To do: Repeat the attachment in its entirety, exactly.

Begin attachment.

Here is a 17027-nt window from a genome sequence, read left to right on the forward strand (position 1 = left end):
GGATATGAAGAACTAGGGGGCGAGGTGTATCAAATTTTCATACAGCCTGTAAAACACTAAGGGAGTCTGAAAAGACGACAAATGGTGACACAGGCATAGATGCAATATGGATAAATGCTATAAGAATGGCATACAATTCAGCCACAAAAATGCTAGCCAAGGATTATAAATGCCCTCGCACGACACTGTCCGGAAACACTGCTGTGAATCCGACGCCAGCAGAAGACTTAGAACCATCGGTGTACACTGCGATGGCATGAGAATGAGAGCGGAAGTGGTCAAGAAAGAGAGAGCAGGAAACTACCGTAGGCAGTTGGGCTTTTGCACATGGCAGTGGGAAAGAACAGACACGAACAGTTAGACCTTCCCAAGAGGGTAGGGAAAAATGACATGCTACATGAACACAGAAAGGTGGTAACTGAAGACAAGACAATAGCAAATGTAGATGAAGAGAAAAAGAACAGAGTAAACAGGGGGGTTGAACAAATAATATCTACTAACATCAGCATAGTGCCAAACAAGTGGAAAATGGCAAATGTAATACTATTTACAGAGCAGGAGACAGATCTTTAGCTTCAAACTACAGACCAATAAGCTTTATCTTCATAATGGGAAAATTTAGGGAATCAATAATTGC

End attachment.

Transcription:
Here is a 17027-nt window from a genome sequence, read left to right on the forward strand (position 1 = left end):
GGATATGAAGAACTAGGGGGCGAGGTGTATCAAATTTTCATACAGCCTGTAAAACACTAAGGGAGTCTGAAAAGACGACAAATGGTGACACAGGCATAGATGCAATATGGATAAATGCTATAAGAATGGCATACAATTCAGCCACAAAAATGCTAGCCAAGGATTATAAATGCCCTCGCACGACACTGTCCGGAAACACTGCTGTGAATCCGACGCCAGCAGAAGACTTAGAACCATCGGTGTACACTGCGATGGCATGAGAATGAGAGCGGAAGTGGTCAAGAAAGAGAGAGCAGGAAACTACCGTAGGCAGTTGGGCTTTTGCACATGGCAGTGGGAAAGAACAGACACGAACAGTTAGACCTTCCCAAGAGGGTAGGGAAAAATGACATGCTACATGAACACAGAAAGGTGGTAACTGAAGACAAGACAATAGCAAATGTAGATGAAGAGAAAAAGAACAGAGTAAACAGGGGGGTTGAACAAATAATATCTACTAACATCAGCATAGTGCCAAACAAGTGGAAAATGGCAAATGTAATACTATTTACAGAGCAGGAGACAGATCTTTAGCTTCAAACTACAGACCAATAAGCTTTATCTTCATAATGGGAAAATTTAGGGAATCAATAATTGC